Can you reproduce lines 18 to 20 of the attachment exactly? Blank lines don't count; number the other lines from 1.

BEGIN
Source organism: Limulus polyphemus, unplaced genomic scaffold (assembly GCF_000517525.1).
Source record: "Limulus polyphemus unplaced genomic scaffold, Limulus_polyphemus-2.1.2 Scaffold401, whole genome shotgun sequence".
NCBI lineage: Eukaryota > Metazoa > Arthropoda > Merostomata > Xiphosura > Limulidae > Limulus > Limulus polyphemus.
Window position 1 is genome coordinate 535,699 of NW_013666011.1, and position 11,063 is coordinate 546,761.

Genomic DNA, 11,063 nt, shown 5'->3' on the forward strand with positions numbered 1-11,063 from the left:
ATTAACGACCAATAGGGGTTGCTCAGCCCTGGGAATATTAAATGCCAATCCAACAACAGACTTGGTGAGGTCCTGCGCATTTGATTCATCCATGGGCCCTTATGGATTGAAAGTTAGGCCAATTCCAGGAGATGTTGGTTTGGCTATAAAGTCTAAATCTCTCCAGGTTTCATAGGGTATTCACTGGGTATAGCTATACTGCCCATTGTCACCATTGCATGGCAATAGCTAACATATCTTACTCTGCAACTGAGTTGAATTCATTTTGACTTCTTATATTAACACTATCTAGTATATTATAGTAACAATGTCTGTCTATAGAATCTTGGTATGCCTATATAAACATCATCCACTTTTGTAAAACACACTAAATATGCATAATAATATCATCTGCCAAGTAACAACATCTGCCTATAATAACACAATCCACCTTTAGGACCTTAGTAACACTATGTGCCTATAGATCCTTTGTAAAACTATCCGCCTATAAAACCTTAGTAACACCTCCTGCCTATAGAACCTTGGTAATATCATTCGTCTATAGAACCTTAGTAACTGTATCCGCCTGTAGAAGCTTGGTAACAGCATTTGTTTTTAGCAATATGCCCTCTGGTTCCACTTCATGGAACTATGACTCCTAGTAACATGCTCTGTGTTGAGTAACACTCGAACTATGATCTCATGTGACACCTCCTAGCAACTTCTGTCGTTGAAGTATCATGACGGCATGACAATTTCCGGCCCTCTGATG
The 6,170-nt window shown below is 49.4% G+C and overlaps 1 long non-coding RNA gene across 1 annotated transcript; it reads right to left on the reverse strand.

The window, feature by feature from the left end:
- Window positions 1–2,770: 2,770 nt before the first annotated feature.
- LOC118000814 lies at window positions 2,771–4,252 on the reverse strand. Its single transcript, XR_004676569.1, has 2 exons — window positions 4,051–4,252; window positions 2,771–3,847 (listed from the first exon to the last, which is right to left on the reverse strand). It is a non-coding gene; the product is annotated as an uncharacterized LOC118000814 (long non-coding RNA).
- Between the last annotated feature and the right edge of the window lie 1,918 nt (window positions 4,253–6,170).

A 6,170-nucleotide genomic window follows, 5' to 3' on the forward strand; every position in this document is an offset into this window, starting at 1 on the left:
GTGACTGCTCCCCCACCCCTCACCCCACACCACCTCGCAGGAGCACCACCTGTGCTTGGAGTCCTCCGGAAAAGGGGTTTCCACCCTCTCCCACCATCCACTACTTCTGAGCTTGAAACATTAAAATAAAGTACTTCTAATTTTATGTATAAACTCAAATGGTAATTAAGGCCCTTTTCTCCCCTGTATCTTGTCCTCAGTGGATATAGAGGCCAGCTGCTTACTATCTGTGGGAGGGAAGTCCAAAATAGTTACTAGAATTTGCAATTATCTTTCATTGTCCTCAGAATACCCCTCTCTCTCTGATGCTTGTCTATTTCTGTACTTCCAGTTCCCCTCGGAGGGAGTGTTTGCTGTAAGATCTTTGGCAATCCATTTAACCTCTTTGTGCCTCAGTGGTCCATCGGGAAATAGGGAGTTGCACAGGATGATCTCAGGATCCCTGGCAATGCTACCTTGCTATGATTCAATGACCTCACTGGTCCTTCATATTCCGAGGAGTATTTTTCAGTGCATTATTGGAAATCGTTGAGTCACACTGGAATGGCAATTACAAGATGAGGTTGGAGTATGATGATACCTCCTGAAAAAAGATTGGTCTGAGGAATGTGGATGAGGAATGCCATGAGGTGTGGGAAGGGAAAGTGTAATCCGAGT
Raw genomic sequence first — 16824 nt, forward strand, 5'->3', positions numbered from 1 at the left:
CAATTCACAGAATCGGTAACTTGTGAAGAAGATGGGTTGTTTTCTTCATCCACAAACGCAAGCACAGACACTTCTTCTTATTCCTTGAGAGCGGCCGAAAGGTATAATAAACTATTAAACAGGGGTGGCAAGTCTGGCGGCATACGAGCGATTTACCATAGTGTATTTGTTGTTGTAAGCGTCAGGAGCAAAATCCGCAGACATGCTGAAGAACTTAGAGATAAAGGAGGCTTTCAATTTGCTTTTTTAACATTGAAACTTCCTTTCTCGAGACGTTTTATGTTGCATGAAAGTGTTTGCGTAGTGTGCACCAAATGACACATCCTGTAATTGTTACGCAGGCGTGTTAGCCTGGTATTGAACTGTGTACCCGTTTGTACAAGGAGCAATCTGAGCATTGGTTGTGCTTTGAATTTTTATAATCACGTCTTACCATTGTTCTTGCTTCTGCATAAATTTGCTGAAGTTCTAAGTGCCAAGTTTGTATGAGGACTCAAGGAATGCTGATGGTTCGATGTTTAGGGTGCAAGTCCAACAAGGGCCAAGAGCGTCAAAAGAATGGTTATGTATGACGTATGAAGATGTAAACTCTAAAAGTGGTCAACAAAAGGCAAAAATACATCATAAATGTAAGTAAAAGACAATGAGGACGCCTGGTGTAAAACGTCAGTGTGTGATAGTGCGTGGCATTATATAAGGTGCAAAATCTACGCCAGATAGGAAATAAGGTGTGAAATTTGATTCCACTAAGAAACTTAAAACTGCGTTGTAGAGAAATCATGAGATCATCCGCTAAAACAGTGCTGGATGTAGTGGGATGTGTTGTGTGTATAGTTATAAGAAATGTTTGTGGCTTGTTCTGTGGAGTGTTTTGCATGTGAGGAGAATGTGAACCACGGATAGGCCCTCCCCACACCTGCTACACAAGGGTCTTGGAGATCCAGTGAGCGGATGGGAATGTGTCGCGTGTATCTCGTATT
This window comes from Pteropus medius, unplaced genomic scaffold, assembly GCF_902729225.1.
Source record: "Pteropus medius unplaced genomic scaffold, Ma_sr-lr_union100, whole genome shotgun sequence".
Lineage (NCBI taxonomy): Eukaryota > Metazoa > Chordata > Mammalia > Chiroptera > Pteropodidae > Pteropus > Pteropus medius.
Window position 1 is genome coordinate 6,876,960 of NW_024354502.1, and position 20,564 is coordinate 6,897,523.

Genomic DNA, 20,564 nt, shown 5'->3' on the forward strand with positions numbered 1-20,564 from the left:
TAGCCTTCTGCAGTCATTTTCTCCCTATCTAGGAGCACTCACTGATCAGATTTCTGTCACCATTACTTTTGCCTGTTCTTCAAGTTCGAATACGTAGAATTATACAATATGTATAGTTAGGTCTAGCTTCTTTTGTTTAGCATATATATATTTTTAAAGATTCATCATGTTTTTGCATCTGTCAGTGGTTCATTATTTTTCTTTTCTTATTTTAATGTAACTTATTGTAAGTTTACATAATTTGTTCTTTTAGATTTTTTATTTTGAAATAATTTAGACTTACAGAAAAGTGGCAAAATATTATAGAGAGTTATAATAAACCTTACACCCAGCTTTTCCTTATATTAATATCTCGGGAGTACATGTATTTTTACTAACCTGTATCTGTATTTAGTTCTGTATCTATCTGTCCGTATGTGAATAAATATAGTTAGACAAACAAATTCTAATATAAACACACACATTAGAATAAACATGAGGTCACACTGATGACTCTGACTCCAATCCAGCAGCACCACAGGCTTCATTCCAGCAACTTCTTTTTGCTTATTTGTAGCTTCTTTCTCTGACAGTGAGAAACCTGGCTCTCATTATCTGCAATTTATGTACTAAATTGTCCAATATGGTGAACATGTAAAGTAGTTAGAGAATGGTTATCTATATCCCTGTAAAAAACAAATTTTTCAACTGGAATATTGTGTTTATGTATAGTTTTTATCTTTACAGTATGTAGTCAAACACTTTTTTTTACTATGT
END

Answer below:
Lineage (NCBI taxonomy): Eukaryota > Metazoa > Chordata > Mammalia > Chiroptera > Pteropodidae > Pteropus > Pteropus medius.
Window position 1 is genome coordinate 6,876,960 of NW_024354502.1, and position 20,564 is coordinate 6,897,523.

Genomic DNA, 20,564 nt, shown 5'->3' on the forward strand with positions numbered 1-20,564 from the left: